But were wineries already like this dozens of decades ago? Last month we published an extensive article on the historic winemaking role of the spectacular bodegas in the Jerez region. Most of today’s standing wine-aging facilities in Jerez were built between the second half of the 18th century and the 1900s. One paragraph of the article reads: “The Jerez bodegas are instrumental in the production process for two main reasons: 1) the thoughtful design of these centuries-old urban constructions is extremely functional and efficient in maintaining the conditions for the wines to finely develop—the aging process of sherry wines requires very precise environmental conditions, which do not always exist in the climate in and around the Sherry Triangle (which is where most producers are found). 2) Based on the actual design—orientation, size, height, amount of shade provided, etc.—and their specific location, there will be substantial variations in the effects that are printed on the wines sitting in them. Every detail in their configuration counts and cellarmasters must get to know these variables to comprehend their prospective impact and to be able to manage them—to play with them as needed. A fascinating toolbox supplying extra possibilities!” As further described, the aging process of sherry wines takes place in buildings known as ‘Cathedral-style’ wineries that, due to their smart architectural features, generate enough natural dynamism for them to be considered fabulous examples of Nearly-Zero Energy Buildings (NZEBs).

“Cathedral-style bodegas from Jerez are a fascinating toolbox supplying extra possibilities”.

For centuries, they have been used to provide specific environmental conditions without any type of mechanical heating/cooling system. However, this remarkably sustainable production process, so strongly influenced by external climatic conditions, might be affected by the phenomenon of global warming.

A recent study performed by the Universidad Politécnica de Madrid concluded that the likely increment in average temperature in the Jerez aging zone (especially during the summer), would exceed the ‘comfort’ limit of the flor yeast compromising the formation of the famous veil, a vital necessity to produce the celebrated finos, manzanillas, and amontillados wines.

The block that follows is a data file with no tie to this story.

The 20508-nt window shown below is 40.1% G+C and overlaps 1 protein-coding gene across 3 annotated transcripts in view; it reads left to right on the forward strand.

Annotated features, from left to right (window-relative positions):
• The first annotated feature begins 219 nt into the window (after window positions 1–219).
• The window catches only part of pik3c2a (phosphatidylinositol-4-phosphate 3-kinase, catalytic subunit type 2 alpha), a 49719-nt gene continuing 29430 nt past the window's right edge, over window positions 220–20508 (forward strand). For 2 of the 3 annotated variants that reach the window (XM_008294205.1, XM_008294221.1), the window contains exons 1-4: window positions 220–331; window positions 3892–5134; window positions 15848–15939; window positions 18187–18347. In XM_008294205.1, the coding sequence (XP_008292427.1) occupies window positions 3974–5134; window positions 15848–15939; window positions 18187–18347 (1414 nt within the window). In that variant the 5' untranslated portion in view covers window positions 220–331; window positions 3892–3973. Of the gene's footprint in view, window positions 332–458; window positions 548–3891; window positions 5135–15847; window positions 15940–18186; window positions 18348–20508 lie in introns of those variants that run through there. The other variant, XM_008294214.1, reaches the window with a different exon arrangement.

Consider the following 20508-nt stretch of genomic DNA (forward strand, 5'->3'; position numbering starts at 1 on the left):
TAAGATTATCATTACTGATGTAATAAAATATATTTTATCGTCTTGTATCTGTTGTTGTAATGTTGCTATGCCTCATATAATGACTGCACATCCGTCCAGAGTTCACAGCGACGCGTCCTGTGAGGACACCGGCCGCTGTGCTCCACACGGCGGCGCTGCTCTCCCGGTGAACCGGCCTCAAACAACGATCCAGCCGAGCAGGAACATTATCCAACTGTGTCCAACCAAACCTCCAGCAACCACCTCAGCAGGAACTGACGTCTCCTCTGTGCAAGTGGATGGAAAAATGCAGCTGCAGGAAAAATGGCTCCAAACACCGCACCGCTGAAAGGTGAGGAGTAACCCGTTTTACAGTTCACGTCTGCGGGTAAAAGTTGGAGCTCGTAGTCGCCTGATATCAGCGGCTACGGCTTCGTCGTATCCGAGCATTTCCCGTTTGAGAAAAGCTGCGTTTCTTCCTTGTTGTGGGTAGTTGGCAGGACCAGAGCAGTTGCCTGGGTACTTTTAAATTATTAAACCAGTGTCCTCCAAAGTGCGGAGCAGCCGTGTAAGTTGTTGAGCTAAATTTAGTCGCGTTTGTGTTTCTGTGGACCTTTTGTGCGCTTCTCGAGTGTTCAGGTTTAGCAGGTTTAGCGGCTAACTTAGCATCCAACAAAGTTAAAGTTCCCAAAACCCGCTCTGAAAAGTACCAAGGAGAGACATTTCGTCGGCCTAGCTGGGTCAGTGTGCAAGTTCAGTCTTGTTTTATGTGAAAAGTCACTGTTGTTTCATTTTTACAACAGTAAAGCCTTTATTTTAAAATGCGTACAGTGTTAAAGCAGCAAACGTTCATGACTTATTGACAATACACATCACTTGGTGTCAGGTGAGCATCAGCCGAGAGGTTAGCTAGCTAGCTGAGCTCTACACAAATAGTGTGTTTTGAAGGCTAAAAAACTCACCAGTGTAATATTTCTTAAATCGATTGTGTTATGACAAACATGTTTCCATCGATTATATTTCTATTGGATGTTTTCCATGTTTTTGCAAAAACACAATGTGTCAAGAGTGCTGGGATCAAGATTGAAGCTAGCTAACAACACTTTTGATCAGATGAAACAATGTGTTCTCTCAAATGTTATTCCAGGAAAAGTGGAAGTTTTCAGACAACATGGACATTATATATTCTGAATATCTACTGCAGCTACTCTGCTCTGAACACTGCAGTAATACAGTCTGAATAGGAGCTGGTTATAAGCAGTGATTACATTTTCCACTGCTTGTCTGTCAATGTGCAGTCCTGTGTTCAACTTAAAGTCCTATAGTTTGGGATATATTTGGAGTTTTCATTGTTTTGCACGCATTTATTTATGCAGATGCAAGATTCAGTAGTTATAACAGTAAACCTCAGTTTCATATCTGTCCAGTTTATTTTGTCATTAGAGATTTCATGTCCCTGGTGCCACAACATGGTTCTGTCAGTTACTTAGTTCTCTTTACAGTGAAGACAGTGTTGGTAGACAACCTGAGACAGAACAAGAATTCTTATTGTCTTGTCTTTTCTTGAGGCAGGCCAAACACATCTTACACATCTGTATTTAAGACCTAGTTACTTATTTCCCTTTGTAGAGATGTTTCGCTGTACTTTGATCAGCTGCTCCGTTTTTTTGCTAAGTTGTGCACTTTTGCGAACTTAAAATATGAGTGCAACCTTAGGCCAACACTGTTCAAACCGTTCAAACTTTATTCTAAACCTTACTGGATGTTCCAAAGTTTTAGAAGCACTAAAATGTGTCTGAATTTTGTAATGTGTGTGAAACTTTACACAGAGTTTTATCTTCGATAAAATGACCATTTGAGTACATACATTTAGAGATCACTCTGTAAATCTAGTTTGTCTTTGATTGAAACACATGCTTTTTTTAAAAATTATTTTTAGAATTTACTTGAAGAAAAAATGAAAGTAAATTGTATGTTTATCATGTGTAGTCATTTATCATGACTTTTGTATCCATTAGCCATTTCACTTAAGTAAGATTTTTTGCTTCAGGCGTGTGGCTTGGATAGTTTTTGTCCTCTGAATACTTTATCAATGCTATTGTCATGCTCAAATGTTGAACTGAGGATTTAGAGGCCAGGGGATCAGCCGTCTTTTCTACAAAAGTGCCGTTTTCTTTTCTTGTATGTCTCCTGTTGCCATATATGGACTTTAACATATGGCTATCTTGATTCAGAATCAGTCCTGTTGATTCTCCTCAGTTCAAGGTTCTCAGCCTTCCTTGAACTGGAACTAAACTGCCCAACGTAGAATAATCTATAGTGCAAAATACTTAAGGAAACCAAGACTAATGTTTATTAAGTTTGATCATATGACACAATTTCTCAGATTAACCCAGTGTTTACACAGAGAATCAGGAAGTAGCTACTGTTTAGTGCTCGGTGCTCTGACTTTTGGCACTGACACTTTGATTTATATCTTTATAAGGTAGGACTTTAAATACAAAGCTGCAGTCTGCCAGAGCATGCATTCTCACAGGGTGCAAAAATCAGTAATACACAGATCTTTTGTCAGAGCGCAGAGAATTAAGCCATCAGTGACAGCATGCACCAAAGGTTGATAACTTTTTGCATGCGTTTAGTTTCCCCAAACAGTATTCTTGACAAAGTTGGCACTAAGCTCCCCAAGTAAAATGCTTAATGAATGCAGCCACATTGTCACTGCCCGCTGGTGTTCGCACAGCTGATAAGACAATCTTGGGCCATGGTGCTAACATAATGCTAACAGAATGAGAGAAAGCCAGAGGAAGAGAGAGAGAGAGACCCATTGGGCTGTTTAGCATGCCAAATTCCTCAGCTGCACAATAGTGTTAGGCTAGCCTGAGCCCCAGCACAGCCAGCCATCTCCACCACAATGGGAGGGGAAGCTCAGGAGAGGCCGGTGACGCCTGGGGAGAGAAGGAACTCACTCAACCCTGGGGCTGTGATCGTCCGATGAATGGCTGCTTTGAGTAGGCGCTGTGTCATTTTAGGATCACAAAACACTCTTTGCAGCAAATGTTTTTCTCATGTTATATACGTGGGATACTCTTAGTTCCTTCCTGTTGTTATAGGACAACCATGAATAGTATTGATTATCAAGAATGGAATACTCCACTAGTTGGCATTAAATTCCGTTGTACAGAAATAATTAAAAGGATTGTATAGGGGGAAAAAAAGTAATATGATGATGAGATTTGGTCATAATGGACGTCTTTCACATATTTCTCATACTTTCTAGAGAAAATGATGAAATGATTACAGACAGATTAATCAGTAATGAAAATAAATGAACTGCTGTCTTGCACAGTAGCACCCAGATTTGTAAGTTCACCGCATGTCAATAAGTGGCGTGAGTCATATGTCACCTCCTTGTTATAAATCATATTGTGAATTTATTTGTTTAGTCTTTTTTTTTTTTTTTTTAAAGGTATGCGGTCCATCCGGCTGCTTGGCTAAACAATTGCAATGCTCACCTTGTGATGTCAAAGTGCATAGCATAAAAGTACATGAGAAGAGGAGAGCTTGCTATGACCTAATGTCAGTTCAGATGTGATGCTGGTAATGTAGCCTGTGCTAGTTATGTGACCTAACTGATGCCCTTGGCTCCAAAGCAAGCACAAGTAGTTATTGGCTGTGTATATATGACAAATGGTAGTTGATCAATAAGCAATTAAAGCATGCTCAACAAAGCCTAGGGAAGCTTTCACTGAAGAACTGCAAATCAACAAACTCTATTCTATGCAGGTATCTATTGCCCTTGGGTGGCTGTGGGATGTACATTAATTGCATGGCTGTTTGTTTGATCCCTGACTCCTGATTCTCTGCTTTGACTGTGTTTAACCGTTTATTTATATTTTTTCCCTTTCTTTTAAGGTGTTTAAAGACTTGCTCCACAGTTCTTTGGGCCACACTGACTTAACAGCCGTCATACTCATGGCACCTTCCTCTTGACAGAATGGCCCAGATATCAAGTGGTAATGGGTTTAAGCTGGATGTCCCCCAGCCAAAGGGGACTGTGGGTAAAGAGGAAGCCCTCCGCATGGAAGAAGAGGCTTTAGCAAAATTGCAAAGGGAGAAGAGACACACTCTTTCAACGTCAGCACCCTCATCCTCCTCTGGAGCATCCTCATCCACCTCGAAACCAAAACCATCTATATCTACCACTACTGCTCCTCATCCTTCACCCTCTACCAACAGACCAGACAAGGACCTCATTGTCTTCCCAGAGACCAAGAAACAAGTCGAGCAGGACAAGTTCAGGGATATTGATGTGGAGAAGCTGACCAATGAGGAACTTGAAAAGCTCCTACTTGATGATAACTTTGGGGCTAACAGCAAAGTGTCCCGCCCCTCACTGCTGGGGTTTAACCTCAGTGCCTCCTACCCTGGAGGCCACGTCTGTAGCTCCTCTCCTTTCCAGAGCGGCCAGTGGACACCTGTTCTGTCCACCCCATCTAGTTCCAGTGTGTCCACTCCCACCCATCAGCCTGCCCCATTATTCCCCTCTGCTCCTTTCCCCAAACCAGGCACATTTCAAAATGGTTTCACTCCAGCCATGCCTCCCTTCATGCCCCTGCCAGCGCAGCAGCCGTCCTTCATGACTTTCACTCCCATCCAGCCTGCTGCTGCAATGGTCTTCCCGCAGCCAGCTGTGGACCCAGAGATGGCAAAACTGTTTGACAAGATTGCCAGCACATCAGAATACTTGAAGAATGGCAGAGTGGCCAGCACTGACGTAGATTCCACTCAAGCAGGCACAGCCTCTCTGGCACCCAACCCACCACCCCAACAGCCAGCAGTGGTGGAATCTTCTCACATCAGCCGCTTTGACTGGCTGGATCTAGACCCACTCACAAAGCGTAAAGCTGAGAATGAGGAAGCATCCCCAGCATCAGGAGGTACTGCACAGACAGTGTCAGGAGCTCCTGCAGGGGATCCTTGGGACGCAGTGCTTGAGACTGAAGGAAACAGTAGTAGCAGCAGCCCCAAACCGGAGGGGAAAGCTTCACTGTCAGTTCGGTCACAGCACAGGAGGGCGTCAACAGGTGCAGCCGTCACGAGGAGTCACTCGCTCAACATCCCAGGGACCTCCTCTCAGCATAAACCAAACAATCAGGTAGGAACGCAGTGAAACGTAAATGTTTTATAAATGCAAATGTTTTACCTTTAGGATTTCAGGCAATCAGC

“Rising average temperature in the region would be compromising the formation of the famous veil in the near future”

Based on this theoretical excess heat, the microorganisms responsible for this unique process could not maintain their activity, thus they would disappear, since under-flor aging requires very limited thermal conditions, in addition to an abundant presence of oxygen, which implies constant ventilation of the cellars. When these environmental conditions change, this biological process may be seriously affected. “Given the pessimistic forecasts of the effects of climate change, and bearing in mind the demands of biological aging, it is uncertain whether the “Cathedral warehouses” will continue to be an example of NZEB in the near future, or if on the contrary, the current production model could be compromised.” In its worst-case-scenario approach, the paper presages that “this fact will force the sector to face a harsh reconversion through the adoption of new mechanisms and strategies, which endangers the economic sustainability of an entire region dedicated to this practice.” And states that “almost 50% of European Union (EU) final energy consumption is used for heating and cooling, of which 80% is used in buildings. In this regard, the EU has proposed to achieve a highly energy-efficient building stock and to ensure that the long-term renovation strategies deliver the necessary progress towards the transformation of existing buildings into Nearly-Zero Energy Buildings (NZEB) (EU, 2010, 2018). The search for construction strategies that allow the reduction of air conditioning needs, while maintaining adequate levels of comfort, is one of the greatest challenges of modern construction with great potential for development in the coming decades.”

Under these current circumstances, you may agree that the fine-tuning work developed by these groups of men and women who designed (some of them more than two-hundred years ago) the self-sufficient sherry aging facilities appears today even more extraordinary.